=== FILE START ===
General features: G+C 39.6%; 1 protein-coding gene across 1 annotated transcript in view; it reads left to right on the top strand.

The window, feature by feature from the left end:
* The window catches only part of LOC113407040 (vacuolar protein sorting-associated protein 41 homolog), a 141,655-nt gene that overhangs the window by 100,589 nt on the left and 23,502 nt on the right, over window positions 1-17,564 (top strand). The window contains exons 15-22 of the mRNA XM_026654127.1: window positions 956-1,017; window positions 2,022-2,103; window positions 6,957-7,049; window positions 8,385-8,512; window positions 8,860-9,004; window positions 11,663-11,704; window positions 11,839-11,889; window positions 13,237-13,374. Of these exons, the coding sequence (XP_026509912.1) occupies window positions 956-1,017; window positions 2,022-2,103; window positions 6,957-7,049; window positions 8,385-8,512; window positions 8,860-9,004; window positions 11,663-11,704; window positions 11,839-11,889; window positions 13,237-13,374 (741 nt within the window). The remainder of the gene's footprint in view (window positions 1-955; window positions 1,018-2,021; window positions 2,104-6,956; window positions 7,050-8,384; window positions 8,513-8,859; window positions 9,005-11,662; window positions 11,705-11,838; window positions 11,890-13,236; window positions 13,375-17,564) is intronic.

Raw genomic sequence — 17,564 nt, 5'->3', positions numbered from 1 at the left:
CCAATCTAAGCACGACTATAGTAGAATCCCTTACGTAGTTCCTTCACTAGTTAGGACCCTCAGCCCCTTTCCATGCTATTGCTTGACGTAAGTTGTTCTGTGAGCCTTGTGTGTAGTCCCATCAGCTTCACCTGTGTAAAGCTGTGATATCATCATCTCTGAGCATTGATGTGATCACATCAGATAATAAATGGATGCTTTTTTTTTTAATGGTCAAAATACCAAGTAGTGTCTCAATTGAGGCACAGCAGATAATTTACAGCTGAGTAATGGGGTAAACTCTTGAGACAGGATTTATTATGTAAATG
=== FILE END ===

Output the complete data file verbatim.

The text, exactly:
General features: G+C 39.6%; 1 protein-coding gene across 1 annotated transcript in view; it reads left to right on the top strand.

The window, feature by feature from the left end:
* The window catches only part of LOC113407040 (vacuolar protein sorting-associated protein 41 homolog), a 141,655-nt gene that overhangs the window by 100,589 nt on the left and 23,502 nt on the right, over window positions 1-17,564 (top strand). The window contains exons 15-22 of the mRNA XM_026654127.1: window positions 956-1,017; window positions 2,022-2,103; window positions 6,957-7,049; window positions 8,385-8,512; window positions 8,860-9,004; window positions 11,663-11,704; window positions 11,839-11,889; window positions 13,237-13,374. Of these exons, the coding sequence (XP_026509912.1) occupies window positions 956-1,017; window positions 2,022-2,103; window positions 6,957-7,049; window positions 8,385-8,512; window positions 8,860-9,004; window positions 11,663-11,704; window positions 11,839-11,889; window positions 13,237-13,374 (741 nt within the window). The remainder of the gene's footprint in view (window positions 1-955; window positions 1,018-2,021; window positions 2,104-6,956; window positions 7,050-8,384; window positions 8,513-8,859; window positions 9,005-11,662; window positions 11,705-11,838; window positions 11,890-13,236; window positions 13,375-17,564) is intronic.

Raw genomic sequence — 17,564 nt, 5'->3', positions numbered from 1 at the left:
CCAATCTAAGCACGACTATAGTAGAATCCCTTACGTAGTTCCTTCACTAGTTAGGACCCTCAGCCCCTTTCCATGCTATTGCTTGACGTAAGTTGTTCTGTGAGCCTTGTGTGTAGTCCCATCAGCTTCACCTGTGTAAAGCTGTGATATCATCATCTCTGAGCATTGATGTGATCACATCAGATAATAAATGGATGCTTTTTTTTTTAATGGTCAAAATACCAAGTAGTGTCTCAATTGAGGCACAGCAGATAATTTACAGCTGAGTAATGGGGTAAACTCTTGAGACAGGATTTATTATGTAAATG